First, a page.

Apart from the Europeans, the Malhotras made razor blades, the Bedis claimed descent from a Sikh guru, and had a stake in the ruined palace by the Dhakuria lakes, the Mehtas were august officials. The Puris of Number 17, where they remain entrenched, were established Calcutta people. I wondered about the nostalgic Englishman who had inflicted the name Milhaven on the Marwaris who had acquired Number 22.
The few Bengalis whispered that a policeman was stationed outside Justice Jyoti P. Mitter’s house because of his involvement in the Indian National Army trials. His is probably the only bungalow left intact — the Puri home has been renovated extensively — with notices on both gates firmly warning off promoters. H.P. Bhaumik, a retired postmaster-general with OBE after his name, was invariably decked out in dhoti and panjabi, chador twisted round his neck like an English undergraduate’s college scarf. Ripples of excitement when Colonel Mitter of Lakshmibilas Cottage died in a fracas with tenants in another area.
The Santosh Banerjee family, rich stevedores, didn’t belong. Not because they long ago replaced their bungalow (Number 24) with a solid double-storied house but because it — and they and their lifestyle — identified with Ekdalia Road, a no-go area on the other side of the track. That was where Sunanda Banerjee of cinematic fame lived. Nearby, Professor Subodh Sengupta held court every Sunday morning. With youth’s insouciance, Ekdalia Evergreen Club ignored the social divide, collecting puja chanda from Boege, Gylseth and Penburthy, and kicking a ball around on the empty plot opposite our house. Rebel members once renamed Naba Yug Sangha, the club’s junior branch, DITS, the acronym apparently exalting four neighbourhood girls. Politics flourished in Ekdalia long before Subrata Mukherjee muscled in.
There was no politics in Mandeville Gardens however. But, like Peyton Place, it may have had its secrets and scandals. Colonel MacGilchrist of the Indian Medical Service was reputed to have Khasi blood. His wife allegedly boasted of her connection with W.C. Bonnerjee. Was tubby little Mrs Bhaduri with the blonde hair pulled tightly back in a bun and speaking colloquial Bengali German or Russian' And who was the old European who would park his convertible by the roadside and stare vacantly into space, clambering out only to pee on the grass verge'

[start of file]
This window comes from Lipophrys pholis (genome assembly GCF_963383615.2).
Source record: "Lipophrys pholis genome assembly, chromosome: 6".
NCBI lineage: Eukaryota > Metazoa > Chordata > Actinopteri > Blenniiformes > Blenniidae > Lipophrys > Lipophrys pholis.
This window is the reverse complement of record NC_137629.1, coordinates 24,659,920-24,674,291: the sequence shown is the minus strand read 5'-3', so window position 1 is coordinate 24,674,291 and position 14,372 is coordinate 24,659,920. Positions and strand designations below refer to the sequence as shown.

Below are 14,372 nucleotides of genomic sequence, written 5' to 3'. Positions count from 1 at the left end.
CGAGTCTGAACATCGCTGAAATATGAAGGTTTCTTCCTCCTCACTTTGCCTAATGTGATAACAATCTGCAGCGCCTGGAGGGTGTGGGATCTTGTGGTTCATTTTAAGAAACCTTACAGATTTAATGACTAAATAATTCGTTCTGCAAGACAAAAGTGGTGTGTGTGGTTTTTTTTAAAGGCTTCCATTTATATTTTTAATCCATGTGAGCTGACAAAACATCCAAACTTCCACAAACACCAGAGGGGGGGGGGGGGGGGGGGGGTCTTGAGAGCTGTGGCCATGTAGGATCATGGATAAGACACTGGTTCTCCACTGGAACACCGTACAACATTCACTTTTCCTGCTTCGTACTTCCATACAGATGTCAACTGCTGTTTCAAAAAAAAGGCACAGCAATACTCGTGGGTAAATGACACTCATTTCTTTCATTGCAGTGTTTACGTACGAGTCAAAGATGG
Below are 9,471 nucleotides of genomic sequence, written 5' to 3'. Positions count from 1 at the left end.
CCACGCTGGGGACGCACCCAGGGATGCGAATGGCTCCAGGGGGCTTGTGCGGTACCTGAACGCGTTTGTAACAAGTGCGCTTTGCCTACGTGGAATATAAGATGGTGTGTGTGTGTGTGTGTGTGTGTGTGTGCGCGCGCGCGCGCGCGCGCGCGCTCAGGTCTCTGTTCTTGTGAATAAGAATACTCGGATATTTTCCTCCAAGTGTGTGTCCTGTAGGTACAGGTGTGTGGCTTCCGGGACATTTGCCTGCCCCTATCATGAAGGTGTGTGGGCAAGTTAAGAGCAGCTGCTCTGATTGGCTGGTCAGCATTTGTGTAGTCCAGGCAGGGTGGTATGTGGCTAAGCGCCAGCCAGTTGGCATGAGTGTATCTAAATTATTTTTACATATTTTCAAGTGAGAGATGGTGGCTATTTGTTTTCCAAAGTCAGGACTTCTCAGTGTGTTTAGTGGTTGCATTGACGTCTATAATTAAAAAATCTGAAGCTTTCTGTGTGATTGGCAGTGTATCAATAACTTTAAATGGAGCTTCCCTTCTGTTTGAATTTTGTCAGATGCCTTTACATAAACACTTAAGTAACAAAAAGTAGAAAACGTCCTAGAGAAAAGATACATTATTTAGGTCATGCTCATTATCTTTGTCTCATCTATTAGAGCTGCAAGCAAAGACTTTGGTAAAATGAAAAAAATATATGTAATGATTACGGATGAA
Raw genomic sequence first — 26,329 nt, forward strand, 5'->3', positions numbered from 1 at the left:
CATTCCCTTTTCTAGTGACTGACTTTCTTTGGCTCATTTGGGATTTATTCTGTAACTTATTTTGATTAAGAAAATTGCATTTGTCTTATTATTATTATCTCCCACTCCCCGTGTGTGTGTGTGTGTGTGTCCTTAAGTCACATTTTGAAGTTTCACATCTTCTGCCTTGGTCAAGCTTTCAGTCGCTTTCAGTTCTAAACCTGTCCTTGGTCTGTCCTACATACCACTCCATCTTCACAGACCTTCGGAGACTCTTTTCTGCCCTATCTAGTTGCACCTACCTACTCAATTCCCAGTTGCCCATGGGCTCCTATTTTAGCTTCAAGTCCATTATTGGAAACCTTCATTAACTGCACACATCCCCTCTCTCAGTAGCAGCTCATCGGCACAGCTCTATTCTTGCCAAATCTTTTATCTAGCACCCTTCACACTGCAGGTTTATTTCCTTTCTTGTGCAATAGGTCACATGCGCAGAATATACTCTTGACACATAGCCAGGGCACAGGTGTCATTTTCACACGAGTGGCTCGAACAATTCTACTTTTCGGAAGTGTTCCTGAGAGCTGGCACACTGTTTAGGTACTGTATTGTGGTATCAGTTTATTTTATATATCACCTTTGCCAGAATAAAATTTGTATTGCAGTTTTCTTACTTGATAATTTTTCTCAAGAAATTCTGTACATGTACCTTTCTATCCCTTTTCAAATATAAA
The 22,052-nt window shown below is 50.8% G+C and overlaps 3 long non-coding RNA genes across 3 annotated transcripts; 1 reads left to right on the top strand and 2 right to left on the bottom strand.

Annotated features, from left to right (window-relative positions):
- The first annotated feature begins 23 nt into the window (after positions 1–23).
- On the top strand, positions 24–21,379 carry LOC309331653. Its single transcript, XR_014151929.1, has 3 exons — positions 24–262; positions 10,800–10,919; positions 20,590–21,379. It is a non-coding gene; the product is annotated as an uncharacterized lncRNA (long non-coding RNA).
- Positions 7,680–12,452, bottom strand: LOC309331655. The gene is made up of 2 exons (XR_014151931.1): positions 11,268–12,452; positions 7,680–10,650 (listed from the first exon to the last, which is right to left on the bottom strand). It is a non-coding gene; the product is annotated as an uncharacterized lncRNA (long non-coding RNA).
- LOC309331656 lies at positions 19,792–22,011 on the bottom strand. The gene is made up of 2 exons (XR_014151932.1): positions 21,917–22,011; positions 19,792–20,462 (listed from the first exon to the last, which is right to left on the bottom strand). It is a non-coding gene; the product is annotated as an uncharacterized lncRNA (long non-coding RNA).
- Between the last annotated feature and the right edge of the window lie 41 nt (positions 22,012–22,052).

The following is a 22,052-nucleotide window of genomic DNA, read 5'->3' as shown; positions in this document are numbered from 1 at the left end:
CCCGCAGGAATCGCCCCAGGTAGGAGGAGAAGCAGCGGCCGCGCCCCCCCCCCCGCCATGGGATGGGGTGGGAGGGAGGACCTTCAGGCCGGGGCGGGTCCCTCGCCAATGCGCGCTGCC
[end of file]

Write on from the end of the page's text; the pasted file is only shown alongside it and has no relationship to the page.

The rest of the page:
Differences and disparities did not prevent the community from uniting to defend its rights. It had signs put up at either end of the road forbidding heavy vehicles, an order that was obeyed. Its power was demonstrated again when an enterprising developer was not allowed to rename Cornfield Road, definitely far beyond the tracks, Mandeville Gardens Extension, or the ultimate sacrilege of driving a road to link the two then incompatible areas. The developer has gone but the link road now bustles with traffic to Ballygunge station, even sometimes with honking minibuses.
This environmental degradation is the result of burgeoning population, uncontrolled building, careless or corrupt officialdom and the lack of any sense of standard. Many of today’s dwellers have moved in from outlying suburbs or even more insalubrious quarters. Mandabhilla is a major social, economic and psychological achievement for them.
Upward mobility must be saluted. But its damaging effects, including displacement of those who were already there, should be noted. Social mobility leads to anarchy when it is not guided. Instead of graduating to a smart ambience, the new occupants have dragged Mandeville Gardens down to nearly the level they thought they had escaped. Similarly, education is perverted to only conveyor belt cramming when it descends to rank commercialism with six sections to a class and lessons in shifts with not a blade of grass to be seen anywhere.
Yes, a walk in Mandabhilla could be instructive. But only with an awareness of what it was to compare with what it has become, and see the latter as portent of Calcutta’s future.